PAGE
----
• The Architect
    Your architect will show you where to place the house to best take advantage of Durango’s stellar views and the varying sunlight, shadows, natural landscape and more by working through the possibilities of the site. Sharing your budget for the house with your architect will make it easier to discuss whether specific features are worth considering for your price range. Most firms have extensive libraries of floorplans that may already be ideal for your taste, needs, budget, and location. Another option includes investing in a custom home plan uniquely created for you that can fully reflect your dream.
  • The Lawyer
    Get everything in writing! This applies to subcontractors, as well. Building a home is a major investment and a small lawyer fee up front could save you thousands of dollars down the line. An extremely detailed contract will be your best friend: there to protect you, speak for you and intercede on your behalf.  If you’ve talked about it, memorialize it in writing.
  • The Structural Engineer
    A structural engineer is a licensed engineering professional who performs design services and structural evaluations. They have extensive training and can provide a wealth of knowledge when it comes to building and designing. Your Structural Engineer’s job is to ensure a sturdy and stable structure and optimal design to prevent disastrous troubles later on.
  • The Banker/Accountant
    Your banker is a critical piece of the process that can save you thousands of dollars in the beginning as well as thousands of dollars of interest over the lifetime of your mortgage. Your Accountant should not only know that Congress has passed many laws recently that are favorable for homebuyers and homebuilders but they will also know about those tax credits for the new energy-efficient windows, insulation, low-flow toilets, geothermal units and more.
  • The Builder
    A well-established local builder should have plenty of nearby subcontractors, suppliers, and resources meaning no costly delays waiting for out-of-town crews and materials. Also, choose a builder that has enough buying strength to offer you the best prices for materials. Look for a builder that has a trustworthy warranty program. And always, always check references from local vendors and previous clients.

Do and Do Not Tips:

DO:

  • Build for Your Future: When planning your home’s layout, think not only about your current lifestyle but also plan for a few years down the road. Will you have children in the home, elderly parents, or special needs? What may be right for you now, may not be right for you in five or even ten years.  And while larger houses may appeal to you now, they are also more expensive and more time-consuming to upkeep, repair, clean and insure.
  • Check References, Licensing and Reputations: Talk to previous clients in detail about how their build went. Visit the final results if you can. Was the job completed on time? On budget?  Were the materials delivered and available for the subcontractors?  Is the homeowner delighted with the design?  Did the Architect meet their needs?  What about the Banker? Or Accountant?  Was the financing in place in time? Are they satisfied with the mortgage? Word-of-mouth references from reliable sources are a good way to measure your Dream Team’s reputations so make sure you ask around.
  • Visit the site … Frequently: Survey the site for progress and assure yourself that you like the way you see things developing. Make the effort to stop by several times each week, preferably daily, to help make decisions.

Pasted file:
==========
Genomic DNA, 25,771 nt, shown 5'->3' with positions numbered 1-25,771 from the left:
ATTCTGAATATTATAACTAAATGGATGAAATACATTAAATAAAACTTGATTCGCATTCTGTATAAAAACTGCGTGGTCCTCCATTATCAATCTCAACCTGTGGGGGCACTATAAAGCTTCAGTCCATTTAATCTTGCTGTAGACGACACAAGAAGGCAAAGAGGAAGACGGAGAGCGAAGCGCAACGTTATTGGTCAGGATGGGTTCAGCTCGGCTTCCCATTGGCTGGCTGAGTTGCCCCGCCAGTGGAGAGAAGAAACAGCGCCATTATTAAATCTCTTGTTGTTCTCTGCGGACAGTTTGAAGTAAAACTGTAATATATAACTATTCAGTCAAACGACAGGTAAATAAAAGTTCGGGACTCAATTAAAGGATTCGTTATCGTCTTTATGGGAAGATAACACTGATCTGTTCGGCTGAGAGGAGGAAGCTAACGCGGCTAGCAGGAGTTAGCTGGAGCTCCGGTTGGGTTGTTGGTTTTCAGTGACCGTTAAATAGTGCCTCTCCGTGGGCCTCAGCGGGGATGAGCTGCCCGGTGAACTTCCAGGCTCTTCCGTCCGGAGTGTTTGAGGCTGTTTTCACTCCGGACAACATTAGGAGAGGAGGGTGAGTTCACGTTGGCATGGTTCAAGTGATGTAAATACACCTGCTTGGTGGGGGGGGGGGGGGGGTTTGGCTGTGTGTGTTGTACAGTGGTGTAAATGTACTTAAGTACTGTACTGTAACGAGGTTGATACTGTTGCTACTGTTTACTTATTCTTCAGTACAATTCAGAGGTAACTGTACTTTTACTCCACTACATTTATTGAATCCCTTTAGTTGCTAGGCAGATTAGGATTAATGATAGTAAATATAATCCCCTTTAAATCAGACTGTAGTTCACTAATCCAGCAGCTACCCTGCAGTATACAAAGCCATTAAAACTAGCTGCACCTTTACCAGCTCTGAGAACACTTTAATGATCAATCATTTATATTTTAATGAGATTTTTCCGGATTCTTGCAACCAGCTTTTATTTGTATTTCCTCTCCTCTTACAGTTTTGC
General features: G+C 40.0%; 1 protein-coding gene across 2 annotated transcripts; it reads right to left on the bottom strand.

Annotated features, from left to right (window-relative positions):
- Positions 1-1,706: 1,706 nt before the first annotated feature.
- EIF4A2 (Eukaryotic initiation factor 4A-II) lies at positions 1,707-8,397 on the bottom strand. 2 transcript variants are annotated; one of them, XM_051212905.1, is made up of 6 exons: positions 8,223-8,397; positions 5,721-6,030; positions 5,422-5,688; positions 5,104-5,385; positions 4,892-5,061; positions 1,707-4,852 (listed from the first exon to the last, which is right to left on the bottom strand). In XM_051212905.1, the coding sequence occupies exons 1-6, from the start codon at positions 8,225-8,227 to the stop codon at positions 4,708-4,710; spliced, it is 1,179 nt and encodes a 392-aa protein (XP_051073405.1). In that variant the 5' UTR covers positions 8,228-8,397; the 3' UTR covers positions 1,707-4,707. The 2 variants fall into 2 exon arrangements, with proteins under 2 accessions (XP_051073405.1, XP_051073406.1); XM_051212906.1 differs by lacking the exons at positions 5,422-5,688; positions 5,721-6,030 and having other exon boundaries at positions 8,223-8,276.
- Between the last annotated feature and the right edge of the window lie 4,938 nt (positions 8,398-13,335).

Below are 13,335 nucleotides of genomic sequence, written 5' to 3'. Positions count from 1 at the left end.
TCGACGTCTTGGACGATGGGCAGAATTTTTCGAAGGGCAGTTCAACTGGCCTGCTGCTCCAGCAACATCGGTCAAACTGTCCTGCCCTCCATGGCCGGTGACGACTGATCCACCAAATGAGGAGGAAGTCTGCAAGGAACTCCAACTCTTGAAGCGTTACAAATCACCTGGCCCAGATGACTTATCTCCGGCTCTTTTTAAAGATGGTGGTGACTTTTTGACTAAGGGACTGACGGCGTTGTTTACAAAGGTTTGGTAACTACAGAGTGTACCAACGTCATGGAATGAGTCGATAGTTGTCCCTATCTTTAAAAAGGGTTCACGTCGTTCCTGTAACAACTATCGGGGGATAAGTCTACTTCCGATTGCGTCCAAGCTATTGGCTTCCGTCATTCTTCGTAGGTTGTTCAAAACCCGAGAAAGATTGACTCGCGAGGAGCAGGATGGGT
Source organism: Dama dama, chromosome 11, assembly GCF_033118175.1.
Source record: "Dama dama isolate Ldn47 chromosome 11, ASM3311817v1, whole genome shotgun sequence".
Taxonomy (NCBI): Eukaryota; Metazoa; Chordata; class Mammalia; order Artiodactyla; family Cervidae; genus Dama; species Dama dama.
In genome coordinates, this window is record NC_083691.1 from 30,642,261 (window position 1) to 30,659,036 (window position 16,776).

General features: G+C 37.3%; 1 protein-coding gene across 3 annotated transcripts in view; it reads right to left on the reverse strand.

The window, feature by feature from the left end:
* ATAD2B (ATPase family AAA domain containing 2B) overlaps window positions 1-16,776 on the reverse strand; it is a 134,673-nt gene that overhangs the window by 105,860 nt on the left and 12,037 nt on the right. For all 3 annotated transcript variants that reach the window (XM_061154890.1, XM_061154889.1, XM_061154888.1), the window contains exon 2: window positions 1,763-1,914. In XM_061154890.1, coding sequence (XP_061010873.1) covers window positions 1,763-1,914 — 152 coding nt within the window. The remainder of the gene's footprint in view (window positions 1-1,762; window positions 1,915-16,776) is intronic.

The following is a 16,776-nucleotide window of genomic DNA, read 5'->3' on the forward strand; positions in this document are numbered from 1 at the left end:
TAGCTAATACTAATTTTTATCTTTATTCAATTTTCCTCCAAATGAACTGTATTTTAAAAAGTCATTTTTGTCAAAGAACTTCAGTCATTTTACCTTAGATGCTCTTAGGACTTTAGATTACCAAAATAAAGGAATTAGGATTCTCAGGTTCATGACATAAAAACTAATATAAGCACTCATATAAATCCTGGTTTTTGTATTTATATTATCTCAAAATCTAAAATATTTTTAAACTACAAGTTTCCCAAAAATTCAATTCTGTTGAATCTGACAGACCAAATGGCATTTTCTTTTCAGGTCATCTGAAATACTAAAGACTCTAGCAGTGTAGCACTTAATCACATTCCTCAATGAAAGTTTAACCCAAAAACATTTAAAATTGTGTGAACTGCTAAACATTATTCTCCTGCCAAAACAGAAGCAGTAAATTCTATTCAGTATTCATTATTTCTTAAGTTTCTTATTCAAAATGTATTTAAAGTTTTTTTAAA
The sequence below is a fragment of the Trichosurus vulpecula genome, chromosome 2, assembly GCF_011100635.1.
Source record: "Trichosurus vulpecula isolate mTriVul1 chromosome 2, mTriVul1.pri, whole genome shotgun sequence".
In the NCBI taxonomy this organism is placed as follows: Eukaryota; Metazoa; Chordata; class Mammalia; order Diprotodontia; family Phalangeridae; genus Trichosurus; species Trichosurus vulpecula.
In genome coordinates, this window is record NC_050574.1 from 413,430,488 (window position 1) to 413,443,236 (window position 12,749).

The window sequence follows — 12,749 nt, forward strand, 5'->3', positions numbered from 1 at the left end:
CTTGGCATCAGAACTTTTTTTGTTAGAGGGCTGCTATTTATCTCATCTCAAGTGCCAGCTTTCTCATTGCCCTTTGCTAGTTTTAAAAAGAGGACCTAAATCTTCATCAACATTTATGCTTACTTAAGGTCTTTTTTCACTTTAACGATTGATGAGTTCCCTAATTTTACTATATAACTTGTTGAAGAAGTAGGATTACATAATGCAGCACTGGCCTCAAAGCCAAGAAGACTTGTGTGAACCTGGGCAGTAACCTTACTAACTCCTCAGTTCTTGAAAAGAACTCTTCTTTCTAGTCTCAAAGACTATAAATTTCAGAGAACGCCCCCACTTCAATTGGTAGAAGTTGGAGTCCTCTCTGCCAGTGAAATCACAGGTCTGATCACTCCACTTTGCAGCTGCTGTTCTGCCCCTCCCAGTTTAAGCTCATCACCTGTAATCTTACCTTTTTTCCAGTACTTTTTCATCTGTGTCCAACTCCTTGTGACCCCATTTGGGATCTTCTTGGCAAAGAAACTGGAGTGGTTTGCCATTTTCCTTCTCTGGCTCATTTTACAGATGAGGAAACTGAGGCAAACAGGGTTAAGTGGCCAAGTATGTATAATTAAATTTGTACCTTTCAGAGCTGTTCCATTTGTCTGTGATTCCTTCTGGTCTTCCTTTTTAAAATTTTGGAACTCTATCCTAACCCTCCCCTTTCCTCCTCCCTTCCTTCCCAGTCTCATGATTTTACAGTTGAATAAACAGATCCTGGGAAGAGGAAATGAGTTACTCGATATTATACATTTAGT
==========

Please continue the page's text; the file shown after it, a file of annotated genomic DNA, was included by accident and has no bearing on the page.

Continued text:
DO NOT:

  • Go with the Very Latest and Greatest: The very latest technology and state of the art amenities are fantastic but may also be obsolete by the next ‘Black Friday’ sale. Save money and buy products that have been on the market for at least a year or two. And avoid obvious trends. Nothing dates a home like a trend… Have you not forgotten avocado shag carpet and orange countertops?  Consider choosing design classics so that your home always looks current.
  • Don’t skimp on the planning process. This is worth repeating: Don’t skimp on the planning process! Anything on paper is easily changed including floor plans, materials, resources, and design elements. Once you start building, deviations can become extravagant especially once the framing begins. Don’t build before you’re ready!

Many people dream of designing and building their perfect home from the ground up and turning that dream into a reality to enjoy for decades.  Choosing the right professionals can make designing and building your dream home one of life’s greatest joys.

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Off-Grid Essentials: What You Need to Unplug for your Custom Home

Durango is a charming town made up of a colorful and caring group people. Though there are a lot of things that make living within Durango a wonderful choice, many people may prefer the idea of moving beyond the buzz of our town and unplugging from the infrastructure of today. Building an off-grid home, or remodeling your current home to begin an off-grid life, is a rewarding process that will bring you the satisfaction and peace of mind that comes with knowing that your home is self-sufficient.

It can seem intimidating at first to begin planning all that is necessary to go off-grid. In truth, building a more conventional home requires the same considerations of building an off- grid home; the real difference lies in the solution to these considerations. Power, water, sewage, these are all things that must be addressed no matter what type of home you’re building. Where the approach to these questions in a conventional build is often to hook up to existing infrastructure, an off-grid home must find solutions in other ways. These options may even save you a bit of stress in the planning process if your location were to require an easement for access to power, water, or waste disposal.